Hattie and Kirby

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IMG_1810IMG_1808On May 14th, I went to a book signing. My friend Wayne Osborn works with the Washington Library Media Association, Mt. Rainier Region and invited me to tag along. Every time I go to a book signing I learn something and find new inspiration. I’d love to win a Newbery award from the American Library Association, so this signing with Newbery Honor Book winner Kirby Larson promised to be especially inspiring.

At least 40 librarians from the nearby school districts and a few teachers met at Johnny’s Dock, a restaurant by the water looking out over the Foss waterway and over to the Glass Museum. The day sparkled with sunshine on the waterway. Yachts surrounded the restaurant in their moorings while Wayne joked about which boat belonged to him.

We started out the evening looking at a table full of books by Larson, including Hattie Big Sky that won the Newbery Honor in 2007. I bought the sequel Hattie Ever After and filled out a sheet to have her sign it to me. Something about owning signed books of authors I admire thrills me. All the other folks, I noticed had her sign to their libraries.

IMG_1853 IMG_1852I got there early but soon the room filled with librarians. It didn’t surprise me that most of them looked just like the group I train with to teach ESL. I blended right in and no one noticed the lone instructor from the community college system.

When Kirby Larson arrived, she impressed me by shaking all of our hands and asking our names. We knew she wouldn’t remember, but it felt good to have her ask.

Larson then went on to give her presentation. She looked comfortable with technology and had put together a PowerPoint with slides illustrating her story of writing the two books Hattie Big Sky and Hattie Ever After. She shared the inspiration of her grandmothers and how they led her to writing the first book, making us all smile with the words she used from a 13 year old. The young reader complained that Larson had left her hanging like ‘an upside down question mark’ and begged Larson to write a sequel to Hattie Big Sky.  After finishing the first book, I had to agree with the 13 year old. I’m glad I bought the second book to see what happens to the character next.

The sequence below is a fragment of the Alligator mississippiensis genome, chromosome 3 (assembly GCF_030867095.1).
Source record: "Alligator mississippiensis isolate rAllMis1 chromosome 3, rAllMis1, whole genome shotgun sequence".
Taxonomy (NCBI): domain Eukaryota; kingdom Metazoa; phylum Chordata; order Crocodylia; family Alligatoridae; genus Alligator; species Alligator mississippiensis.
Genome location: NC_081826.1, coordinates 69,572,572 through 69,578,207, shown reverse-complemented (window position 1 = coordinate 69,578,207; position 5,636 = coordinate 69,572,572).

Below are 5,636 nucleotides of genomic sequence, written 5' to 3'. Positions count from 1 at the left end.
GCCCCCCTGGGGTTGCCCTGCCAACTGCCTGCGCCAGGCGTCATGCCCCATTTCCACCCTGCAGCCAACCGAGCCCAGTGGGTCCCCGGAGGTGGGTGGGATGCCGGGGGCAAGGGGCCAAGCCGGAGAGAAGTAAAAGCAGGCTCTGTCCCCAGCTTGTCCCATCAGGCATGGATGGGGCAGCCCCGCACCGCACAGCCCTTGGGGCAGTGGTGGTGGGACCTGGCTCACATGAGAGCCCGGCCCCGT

As a writer, I drank in the words describing her work. She researched by asking librarians and experts in very specific fields. Writing her books involved the help of untold hundreds of people and she graciously credited them for their assistance. She also gave us a ‘press pass’ made on a printing press that Hattie might have used in the 1920’s. You can see a picture of the pass next to the Hattie Ever After book to the left.

After her story, Larson took questions. She advised me to use a program called Scrivener for my piles of research notes that are now languishing on Zotero but not attached to my book’s draft.  Following her advice, I’m using the trial version of Scrivener and saving my coffee money to buy it when the trial expires in 30 days.

But my favorite story was about getting the call telling her she won the Newbery. Larson told of how a stranger called at 6:00am while she was still in bed, and her first thought was of the inappropriate hour. After beginning to breathe again, she had an adventure trying to get into the ALA conference with her husband without a badge for him.

Maybe it’s my favorite story because winning a Newbery is on my list of dreams. I am grateful to the librarian at my table who asked her to tell the story of her success.

Overall, it was a delight to meet Kirby Larson and hear her stories. Book signings give me the emotional boost I sometimes need to keep me going. I’m grateful to I got to go to this one. Thanks, Wayne!